And How to Earn Them
Earning your pilot certificate is both challenging and rewarding. Once earned, it is good for life as long as you keep your skills current. There are many paths to flying for pleasure, business or as a career. Your best source for detailed information on pilot certificates and ratings is the FAA website, which is kept up-to-date with all the latest rules, regulations and requirements. Here we list those certificates you can earn with us, along with those you can earn elsewhere in more specialized programs.
Pilot certificates are generally issued once you have completed a training program, passed a written test and a practical test (flying) for the category and class of aircraft you would like to fly. Generally, your ground school portion will be coupled with flying so that you can see the practical application of what you are learning. You can earn a private pilot certificate in an airplane, rotorcraft or other category. We are happy to help you navigate the best fit for how you see yourself flying and customize your training program to reach your individual goals.
- Sport Pilot
This certificate is the most restrictive, but easiest to obtain. You can earn it in as little as 20 hours of flight time, but can only fly in light-sport category aircraft and outside of controlled airspace. More about sport pilot certificates >
- Recreational Pilot
The next step up, you can earn a recreational certificate in as little as 30 hours of flight time. There are additional restrictions, such as instructor endorsements, distance and number of passengers allowed that allow you to fly locally. More about recreational pilot certificates >
- Private Pilot
This certificate allows you to be pilot in command for aircraft for which you have received training, cross-country and within controlled airspace. It is the 'general' pilot's license that allows you to fly the most places with few restrictions, namely that you can't fly for compensation/hire. It can be earning in as few as 40 hours of flight time, however, like all licenses, unless you are an exceptional student and extremely diligent, most folks earn this in around 60-65 hours of flight time. More about private pilot certification >
- Commercial Pilot
Stepping up to this certificate level allows you to fly for compensation or hire. Here you may start considering aviation as a career option, though, to improve your options, an instrument rating and/or multi-engine rating is highly recommended. This certificate requires at least 250 hours of flight time. More about commercial pilot certification >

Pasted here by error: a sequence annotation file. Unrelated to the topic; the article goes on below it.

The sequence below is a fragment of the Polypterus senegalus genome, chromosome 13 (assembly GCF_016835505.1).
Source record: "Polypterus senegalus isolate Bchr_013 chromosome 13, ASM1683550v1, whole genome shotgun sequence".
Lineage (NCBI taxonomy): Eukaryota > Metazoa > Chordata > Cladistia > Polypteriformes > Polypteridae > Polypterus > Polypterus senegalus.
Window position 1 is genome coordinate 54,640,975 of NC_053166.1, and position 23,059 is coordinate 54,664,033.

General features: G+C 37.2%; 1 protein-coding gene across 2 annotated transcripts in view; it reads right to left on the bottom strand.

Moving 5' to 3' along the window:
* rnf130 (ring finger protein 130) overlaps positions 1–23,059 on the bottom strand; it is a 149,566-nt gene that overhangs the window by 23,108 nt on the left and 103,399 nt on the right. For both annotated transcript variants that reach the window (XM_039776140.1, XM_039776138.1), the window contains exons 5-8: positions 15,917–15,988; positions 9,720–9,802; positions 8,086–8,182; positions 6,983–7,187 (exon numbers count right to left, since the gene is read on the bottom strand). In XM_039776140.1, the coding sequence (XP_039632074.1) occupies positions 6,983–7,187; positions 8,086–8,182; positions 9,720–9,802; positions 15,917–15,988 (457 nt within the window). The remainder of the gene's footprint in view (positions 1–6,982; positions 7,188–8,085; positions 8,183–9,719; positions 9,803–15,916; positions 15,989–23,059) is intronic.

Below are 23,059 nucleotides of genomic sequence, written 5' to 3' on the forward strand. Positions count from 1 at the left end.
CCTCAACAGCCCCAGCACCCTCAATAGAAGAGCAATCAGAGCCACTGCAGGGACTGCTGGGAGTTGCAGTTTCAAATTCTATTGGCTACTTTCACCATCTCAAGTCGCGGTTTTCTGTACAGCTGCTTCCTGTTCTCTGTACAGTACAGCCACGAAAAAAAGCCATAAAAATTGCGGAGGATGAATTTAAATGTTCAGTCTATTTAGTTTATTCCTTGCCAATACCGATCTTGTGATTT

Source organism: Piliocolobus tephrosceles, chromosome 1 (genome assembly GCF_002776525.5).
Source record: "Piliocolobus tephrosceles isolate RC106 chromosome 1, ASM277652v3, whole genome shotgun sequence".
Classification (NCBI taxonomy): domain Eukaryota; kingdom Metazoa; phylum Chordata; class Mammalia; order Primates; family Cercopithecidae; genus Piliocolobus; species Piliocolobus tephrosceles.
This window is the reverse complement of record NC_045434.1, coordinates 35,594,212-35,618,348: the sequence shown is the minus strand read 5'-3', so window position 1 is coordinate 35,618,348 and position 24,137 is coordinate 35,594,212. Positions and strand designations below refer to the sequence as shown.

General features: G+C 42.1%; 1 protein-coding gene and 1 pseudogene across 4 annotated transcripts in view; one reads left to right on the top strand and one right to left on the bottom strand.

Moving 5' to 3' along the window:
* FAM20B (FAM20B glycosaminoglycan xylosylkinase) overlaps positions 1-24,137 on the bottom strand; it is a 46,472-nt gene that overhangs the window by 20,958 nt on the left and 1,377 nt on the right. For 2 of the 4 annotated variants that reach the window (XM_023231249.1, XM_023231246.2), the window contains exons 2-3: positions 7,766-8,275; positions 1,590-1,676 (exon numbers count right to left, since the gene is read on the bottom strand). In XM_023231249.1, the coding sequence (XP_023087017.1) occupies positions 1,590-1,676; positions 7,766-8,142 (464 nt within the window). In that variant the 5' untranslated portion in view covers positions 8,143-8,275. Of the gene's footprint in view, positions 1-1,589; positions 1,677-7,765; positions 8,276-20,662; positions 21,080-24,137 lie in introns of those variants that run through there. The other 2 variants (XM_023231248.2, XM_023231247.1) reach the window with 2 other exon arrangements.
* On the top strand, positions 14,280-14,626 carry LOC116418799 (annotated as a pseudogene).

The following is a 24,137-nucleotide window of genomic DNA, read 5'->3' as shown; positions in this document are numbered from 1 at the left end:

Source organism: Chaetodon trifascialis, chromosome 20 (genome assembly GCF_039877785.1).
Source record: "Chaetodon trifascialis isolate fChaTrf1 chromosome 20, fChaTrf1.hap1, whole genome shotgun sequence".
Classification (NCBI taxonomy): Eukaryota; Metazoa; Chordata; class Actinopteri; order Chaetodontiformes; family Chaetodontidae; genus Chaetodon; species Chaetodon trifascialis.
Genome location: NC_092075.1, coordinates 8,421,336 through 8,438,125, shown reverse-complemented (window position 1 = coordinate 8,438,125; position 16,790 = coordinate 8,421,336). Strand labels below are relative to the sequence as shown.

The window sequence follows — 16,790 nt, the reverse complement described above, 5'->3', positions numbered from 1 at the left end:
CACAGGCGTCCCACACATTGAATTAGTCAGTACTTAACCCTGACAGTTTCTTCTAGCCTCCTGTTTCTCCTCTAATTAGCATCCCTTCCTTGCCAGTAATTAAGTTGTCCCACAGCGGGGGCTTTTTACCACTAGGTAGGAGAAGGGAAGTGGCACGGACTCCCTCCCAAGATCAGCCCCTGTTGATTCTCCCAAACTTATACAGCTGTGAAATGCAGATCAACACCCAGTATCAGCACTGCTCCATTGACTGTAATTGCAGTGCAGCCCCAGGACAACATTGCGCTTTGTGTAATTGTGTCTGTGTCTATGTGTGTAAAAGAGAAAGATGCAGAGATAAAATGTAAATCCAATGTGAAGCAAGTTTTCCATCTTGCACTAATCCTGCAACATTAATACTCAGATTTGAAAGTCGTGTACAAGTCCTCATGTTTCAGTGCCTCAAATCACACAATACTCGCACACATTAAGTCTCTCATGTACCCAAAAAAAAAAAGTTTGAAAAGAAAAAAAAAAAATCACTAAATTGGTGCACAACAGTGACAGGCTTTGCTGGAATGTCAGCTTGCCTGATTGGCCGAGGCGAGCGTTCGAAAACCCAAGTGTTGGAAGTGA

- Certificated Flight Instructor (CFI)
A flight instructor certification allows you to instruct pilots and student pilots for the category and class of aircraft that you received your certification in. Many pilots who love to teach choose this route to earn flight time by helping others learn to fly. More about CFI certification >
- Airline Transport Pilot (ATP)
This certificate provides the same priveleges as a commercial pilot with an instrument rating, but requires significantly more education and time, ensuring that ATP pilots exemplify professionalism, skill and dedication. Most "mainline" carriers that you may be familiar with will only consider pilots with this level of certification. It requires at least 1,500 hours of flight time and training from specialized schools. More about ATP certification >
Categories and Classes
These are the specific categories of aircraft you can learn to fly. These can be applied to most of the certificates above, with some exceptions, and some aircraft require specific type-ratings. Don't worry - it is a lot simpler than it may seem - contact us for more information.
We are able to provide training for all of the bold categories below, those that are italicized/grayed items may be obtained from third-party providers.
- Single-Engine Land
- Mutli-Engine Land
- Single-Engine Sea (able to land on water)
- Multi-Engine Sea (able to land on water)
- Powered Lift
- Lighter Than Air
- Powered Parachute, Land
- Powered Parachute, Sea
- Weight Shift, Land
- Weight Shift, Sea
A rating can be added to an earned pilot certificate to authorize additional priveleges. Like certifications, ratings require training by a CFI and passing both written and practical exams.
Allows one to fly into other than VFR (visual flight rules) weather and greatly enhances the value of your pilot certificate.
Allows one to pilot larger, multi-engine aircraft with longer range and greater useful loads.
Endorsements are earned through training and demonstrated proficiency with a CFI who, based on their judgment of your skill, will endorse you for additional priveleges. To pilot more powerful aircraft (those rated more than 200 HP) will require a High Performance Airplane endorsement. Piloting aircraft with retractable gear and constant speed propellors will require a Complex Airplane endorsement. You may also earn a Tailwheel endorsement or a High Altitude endorsement. All enable you to fly further, faster and higher.
Don't be! All of the requirements for earning certificates, ratings and endorsements are clearly delineated in aviation regulations, which we will help you learn on your way to becoming a safe, proficient pilot! Call (916) 427-7707 or write today and we'll be happy to explain what you can do to take your first step to start flying!